Different Faiths, Same Holiday Season

Reese Chatman, Campus Carrier features editor

Giles and her family on Christmas Day. Courtesy of Jillian Giles

The holiday season is a joyful time for many. From thanksgiving to New Year’s, houses and businesses are covered in decorations in celebration. In America, Christmas is the most widely celebrated holiday. About 64% of Americans identify as Christian, and in turn, recognize Christian holidays like Christmas. However, there are still an incredibly large number of Americans who are affiliated to other faiths and celebrate the holidays differently.

Sophomore Jillian Giles said grew up in a devout catholic household.

“We would always go to the Holy Days of Obligation.” She said. “Those are the days that aren’t Sunday, but we still recognize. Days like All Saints Day and All Souls Day. I would describe them as recognizing very vital points in the history of our faith. Even though that day is not observed on a Sunday, you are still supposed to go to that mass.”

Giles celebrates the holidays very similarly to most Americans but there are a few differences.

“We do this thing called advent, which I know some people have probably heard of,“ she said. “Those are the four weeks leading up to Christmas. There’s an advent wreath with a while candle that you light on Christmas. The point of advent is really prayer and preparation for Jesus’s birth.”

Giles said that for her family, Christmas season really starts after Christmas Day.

“Christmas is like 12 days,” she said. “Then on January 6, that is when we observe when the wisemen actually got to Jesus and that is really when Christmas ends.”

A purple wreath celebrating the birth of Jesus Christ. Courtesy of Jillian Giles

While Giles was raised in the church, she says there was a specific point where she began to take her faith as her own.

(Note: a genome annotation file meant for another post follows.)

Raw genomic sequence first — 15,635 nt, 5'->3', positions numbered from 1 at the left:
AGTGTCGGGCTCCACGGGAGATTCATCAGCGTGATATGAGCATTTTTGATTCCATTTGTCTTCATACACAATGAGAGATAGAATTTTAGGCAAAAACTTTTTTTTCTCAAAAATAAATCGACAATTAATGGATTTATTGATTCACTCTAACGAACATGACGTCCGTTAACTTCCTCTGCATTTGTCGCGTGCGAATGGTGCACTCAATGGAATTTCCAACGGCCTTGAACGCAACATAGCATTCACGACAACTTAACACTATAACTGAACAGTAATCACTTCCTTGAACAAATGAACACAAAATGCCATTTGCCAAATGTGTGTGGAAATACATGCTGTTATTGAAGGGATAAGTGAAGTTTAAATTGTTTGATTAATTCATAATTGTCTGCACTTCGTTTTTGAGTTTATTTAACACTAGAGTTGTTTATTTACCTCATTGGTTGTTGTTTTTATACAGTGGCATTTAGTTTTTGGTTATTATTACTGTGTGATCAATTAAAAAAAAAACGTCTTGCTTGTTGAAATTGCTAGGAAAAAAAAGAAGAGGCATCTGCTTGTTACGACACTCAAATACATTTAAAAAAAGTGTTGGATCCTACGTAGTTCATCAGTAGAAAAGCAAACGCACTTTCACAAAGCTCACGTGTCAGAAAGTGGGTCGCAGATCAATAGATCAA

“In Catholicism, we have something called confirmation, which is when you make the decision to choose this faith, and that you weren’t just born into it,” she said. “You do it when you are about 15 or 16 years old. I always knew that confirmation was something I wanted to do. Church has always been a huge part of my life and provided me with a sense of belonging. I see my faith as a journey that I want to be on with these people.”

As the years have gone on, Giles says that the holiday season has started to look a little different than when she was younger.

“It feels like every year, my mom wants to decorate for Christmas closer and closer to the actualdate of Christmas,” she said. “I think it’s just mostly out of reverence and recognizing the truesymbolism of the holiday. All Catholics are not the same, so I know not all of them do this, but that’s the way it’s been for us.”

Giles says that the holiday season always ties back to the same theme for her family.

“Every single year, my mom makes me open the last present,” she said. “It’s always Jesus.” Freshman Ananya — was raised in a Hindu household and says that there are a number of common misconceptions people associate with it.